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We camped here right after we got our Jayco 2012 travel trailer. It was our inaugural trip. Campground is small but well maintained. The inner loop of the primary campground has been updated with new concrete and gravel and 2 sites (I think 6,8) are ADA accessible.
We enjoyed the hikes around the Civil War historic area and the nature center was very interesting as well. There is a nice raised walking area there as well. Nice playground area for the kids!
If it doesn’t creep you out that there is a penitentiary <2 miles from the campground (and you have to drive past it to get there), Fort Pillow is a great park for a quick weekend getaway.
Oh yeah, it’s the lake. Apparently it was drained to repair the dam. Looks like and apocalyptic wasteland where the lake was. Walked out to the middle of it and some Perv was flying a drone over my head. Stayed at the tent campsite which was ok because no one else was there, but you can see the rv site and some dumb buildings and a big streetlight. With the amount of dogs barking it sounds like you are in a neighborhood. It was ok. I guess any state park is better than no state park.
We stayed at this park for one night because it was the mid-way point on our trip from Alabama to Arkansas. Additional factors in selecting this park were that it was in a fairly convenient location to I-55 (5 1/2 miles), a great price ($16/night with senior discount), and a state park with trails and plenty of green space. The state park is 1,138 acres and offers plenty of recreational activities including hiking, an Olympic-size pool, basketball court, tennis courts, ranger-led programs, picnic pavilions, a playground, and a cultural center displaying artifacts found on the property. (Note: most of these are not located in the campground but other parts of the park.)
Park roads are paved and wide enough for any size RV to navigate. Sites are paved with gravel patios containing picnic tables, BBQ grill, and fire pits. There are a mix of pull-thrus and back-in sites of varying lengths(some of which claim to be 80– 90 feet) which can be reserved on-line for up to 14 days. Many back-in sites were longer than the pull-thrus. About half of the sites are on a slight incline that we would consider unlevel. Sites have electric (30 and 50 amp) and water that are easy to reach. A dump station is located as you exit the park and is easy to navigate in and out of.
Our site (#5) was a pull-thru claiming to be 61 feet but was slightly short for our 45’ RV and tow car. Luckily, we could pull forward enough into the road so we didn’t have to unhitch. If you are towing a trailer and don’t mind backing-in there are lots of options for long sites. Check their webpage for details about each site including approximate length, width, and grade which may or may not be accurate. There are also pictures of each site online. We were able to get 20-25 channels with our antenna. Our Verizon hotspot and 4G phone worked well.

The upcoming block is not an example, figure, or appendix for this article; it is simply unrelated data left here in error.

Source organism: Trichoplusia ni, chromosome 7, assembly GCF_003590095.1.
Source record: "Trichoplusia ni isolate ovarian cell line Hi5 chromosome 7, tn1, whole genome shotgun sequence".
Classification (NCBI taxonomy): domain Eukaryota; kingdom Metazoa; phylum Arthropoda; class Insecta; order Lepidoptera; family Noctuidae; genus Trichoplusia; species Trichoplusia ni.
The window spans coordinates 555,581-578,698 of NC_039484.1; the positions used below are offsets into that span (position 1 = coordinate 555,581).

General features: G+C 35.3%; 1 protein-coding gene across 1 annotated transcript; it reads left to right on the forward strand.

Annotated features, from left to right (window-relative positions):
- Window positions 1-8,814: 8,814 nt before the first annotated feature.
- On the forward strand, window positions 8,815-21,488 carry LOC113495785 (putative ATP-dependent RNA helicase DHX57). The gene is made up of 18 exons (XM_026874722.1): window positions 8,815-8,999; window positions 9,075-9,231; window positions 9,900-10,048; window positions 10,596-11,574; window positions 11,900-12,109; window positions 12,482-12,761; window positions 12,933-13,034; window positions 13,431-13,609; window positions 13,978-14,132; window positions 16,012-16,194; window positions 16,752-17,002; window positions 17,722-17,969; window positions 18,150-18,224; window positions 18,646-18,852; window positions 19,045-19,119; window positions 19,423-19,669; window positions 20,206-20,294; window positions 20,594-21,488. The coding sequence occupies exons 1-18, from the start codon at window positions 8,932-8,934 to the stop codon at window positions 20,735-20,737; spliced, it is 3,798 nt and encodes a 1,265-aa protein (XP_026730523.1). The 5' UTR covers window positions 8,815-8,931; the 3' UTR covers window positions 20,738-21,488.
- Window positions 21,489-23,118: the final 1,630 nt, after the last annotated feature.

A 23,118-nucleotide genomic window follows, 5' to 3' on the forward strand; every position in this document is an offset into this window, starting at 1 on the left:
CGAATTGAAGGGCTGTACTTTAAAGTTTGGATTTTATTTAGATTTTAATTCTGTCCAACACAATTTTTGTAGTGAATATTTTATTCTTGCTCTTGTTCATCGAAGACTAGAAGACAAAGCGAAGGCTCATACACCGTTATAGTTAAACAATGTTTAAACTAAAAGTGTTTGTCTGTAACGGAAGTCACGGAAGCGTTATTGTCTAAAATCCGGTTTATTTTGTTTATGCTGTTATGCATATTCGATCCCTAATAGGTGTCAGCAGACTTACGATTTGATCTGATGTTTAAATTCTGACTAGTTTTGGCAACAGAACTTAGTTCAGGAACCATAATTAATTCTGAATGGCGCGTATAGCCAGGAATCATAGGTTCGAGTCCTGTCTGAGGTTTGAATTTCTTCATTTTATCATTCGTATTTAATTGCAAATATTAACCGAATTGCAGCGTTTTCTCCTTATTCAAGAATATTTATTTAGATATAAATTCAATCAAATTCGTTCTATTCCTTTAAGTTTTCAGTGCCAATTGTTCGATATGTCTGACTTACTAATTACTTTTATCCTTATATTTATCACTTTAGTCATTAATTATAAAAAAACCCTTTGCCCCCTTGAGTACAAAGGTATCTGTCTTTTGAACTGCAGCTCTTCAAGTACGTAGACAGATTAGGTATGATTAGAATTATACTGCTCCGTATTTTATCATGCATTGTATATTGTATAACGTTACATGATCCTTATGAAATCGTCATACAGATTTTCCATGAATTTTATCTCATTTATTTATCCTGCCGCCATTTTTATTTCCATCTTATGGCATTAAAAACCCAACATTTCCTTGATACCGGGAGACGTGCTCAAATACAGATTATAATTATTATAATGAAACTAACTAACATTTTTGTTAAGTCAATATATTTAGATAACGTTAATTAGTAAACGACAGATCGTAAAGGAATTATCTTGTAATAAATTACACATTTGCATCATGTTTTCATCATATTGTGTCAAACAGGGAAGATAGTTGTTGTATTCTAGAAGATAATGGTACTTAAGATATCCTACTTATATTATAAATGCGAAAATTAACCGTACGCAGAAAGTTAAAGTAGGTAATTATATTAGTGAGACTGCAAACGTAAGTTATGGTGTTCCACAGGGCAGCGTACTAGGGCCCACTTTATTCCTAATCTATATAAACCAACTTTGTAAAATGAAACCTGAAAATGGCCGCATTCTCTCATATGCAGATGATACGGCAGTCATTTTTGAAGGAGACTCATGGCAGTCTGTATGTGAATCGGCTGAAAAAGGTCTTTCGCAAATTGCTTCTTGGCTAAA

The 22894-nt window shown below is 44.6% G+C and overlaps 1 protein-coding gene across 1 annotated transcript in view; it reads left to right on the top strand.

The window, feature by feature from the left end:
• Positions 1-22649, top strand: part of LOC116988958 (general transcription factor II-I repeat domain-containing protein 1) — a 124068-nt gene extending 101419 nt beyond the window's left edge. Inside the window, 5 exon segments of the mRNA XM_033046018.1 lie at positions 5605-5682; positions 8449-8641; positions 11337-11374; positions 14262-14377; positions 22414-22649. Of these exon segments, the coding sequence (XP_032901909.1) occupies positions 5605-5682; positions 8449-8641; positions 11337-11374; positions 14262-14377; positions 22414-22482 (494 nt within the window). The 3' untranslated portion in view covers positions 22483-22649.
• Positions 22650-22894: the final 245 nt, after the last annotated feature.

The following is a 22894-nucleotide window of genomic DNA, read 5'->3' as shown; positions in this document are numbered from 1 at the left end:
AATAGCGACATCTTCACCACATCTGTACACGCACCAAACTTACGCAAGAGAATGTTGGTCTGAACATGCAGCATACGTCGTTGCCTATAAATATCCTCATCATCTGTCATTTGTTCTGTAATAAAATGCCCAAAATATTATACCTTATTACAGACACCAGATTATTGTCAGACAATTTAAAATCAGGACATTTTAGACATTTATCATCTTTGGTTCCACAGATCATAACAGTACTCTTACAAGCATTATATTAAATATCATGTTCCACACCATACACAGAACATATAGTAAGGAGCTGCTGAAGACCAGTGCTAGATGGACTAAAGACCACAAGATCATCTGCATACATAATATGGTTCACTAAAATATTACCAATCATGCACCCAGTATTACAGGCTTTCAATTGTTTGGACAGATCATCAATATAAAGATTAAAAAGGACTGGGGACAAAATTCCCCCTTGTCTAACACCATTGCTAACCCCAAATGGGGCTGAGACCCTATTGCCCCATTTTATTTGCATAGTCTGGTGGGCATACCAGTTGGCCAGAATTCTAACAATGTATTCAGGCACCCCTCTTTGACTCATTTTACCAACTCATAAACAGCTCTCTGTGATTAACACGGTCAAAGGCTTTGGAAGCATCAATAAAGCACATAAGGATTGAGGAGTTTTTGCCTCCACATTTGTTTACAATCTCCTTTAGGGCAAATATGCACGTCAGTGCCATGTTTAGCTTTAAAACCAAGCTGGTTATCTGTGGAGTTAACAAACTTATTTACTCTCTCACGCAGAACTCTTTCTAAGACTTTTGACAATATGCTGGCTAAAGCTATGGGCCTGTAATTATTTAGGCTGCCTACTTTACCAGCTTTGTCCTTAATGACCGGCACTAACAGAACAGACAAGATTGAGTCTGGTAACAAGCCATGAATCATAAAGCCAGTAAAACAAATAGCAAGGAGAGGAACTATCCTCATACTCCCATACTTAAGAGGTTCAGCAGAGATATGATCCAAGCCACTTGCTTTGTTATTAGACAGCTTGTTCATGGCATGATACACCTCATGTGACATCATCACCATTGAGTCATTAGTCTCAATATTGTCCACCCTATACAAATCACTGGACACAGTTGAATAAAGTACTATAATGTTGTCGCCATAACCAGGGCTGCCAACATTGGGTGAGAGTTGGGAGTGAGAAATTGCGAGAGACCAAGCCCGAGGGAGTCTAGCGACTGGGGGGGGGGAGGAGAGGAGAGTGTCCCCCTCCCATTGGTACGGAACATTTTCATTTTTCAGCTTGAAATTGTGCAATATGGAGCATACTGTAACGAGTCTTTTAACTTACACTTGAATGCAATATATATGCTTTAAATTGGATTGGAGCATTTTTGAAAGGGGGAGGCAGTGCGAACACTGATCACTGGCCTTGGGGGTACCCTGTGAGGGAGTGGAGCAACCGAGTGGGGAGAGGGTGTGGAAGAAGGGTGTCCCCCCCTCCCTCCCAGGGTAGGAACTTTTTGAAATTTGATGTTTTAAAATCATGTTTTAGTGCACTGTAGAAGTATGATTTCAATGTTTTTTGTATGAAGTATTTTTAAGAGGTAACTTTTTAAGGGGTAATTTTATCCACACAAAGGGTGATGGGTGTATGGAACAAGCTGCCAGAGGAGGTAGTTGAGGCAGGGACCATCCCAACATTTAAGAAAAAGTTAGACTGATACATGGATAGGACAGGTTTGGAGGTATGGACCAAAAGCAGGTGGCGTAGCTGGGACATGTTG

There are not too many amenities in the campground itself except a playground, restroom/showers, and laundry with free ice. When I tried to go into the laundry room around 8:30 am it was locked so I can’t attest to how clean it was. In other parts of the park are the Chucalissa museum(which you can get free tickets to when checking in), a swimming pool, hiking trails, picnic areas and tennis/basketball courts. The park is located on the south side of Memphis in a pretty run-down part of town which is very obvious if you approach from Route 61(exit 7 off I-55) where you pass pawn shops, liquor stores, and unoccupied stores. The other way to approach the park is from Paul Lowery Road(exit 9 off I-55) where you drive through an industrial part of town which leaves you with a totally different impression. While there are gas stations, restaurants, and various shops within 3-4 miles of the park, we probably would not patronize them.
The park is located just 5 miles from Graceland and 10 miles from Beale Street and the downtown action so from that perspective, the location is decent. What we liked about this park was the$16/night(with senior discount) price which was a great deal for a water/electric site for one night. What we didn’t like was the whole feel of the park and area. The surrounding neighborhood made us feel a little uncomfortable as it was a pretty shady side of town. Let’s just say the southside of Memphis does not appear to be that desirable. While there is a 14-day limit, it appeared some of the people were spending extended periods of time in the park and there were some pretty run-down RV’s, one which was covered by a tarp. We did notice one tag hanging on a site that was issued for more than 14 days so it may be possible to camp for extended periods of time. There were hiking trails but we did not go on them because we honestly did not feel comfortable hiking there, especially toward dusk. There were park rangers that lived on-site in residences nearby the campground that were armed. While we did feel a little uneasy in the campground there were no incidents that warranted that conclusion- just our own paranoia. The rangers were very nice at check in and did drive through the campground periodically. If passing through this area again, we would not stay here again.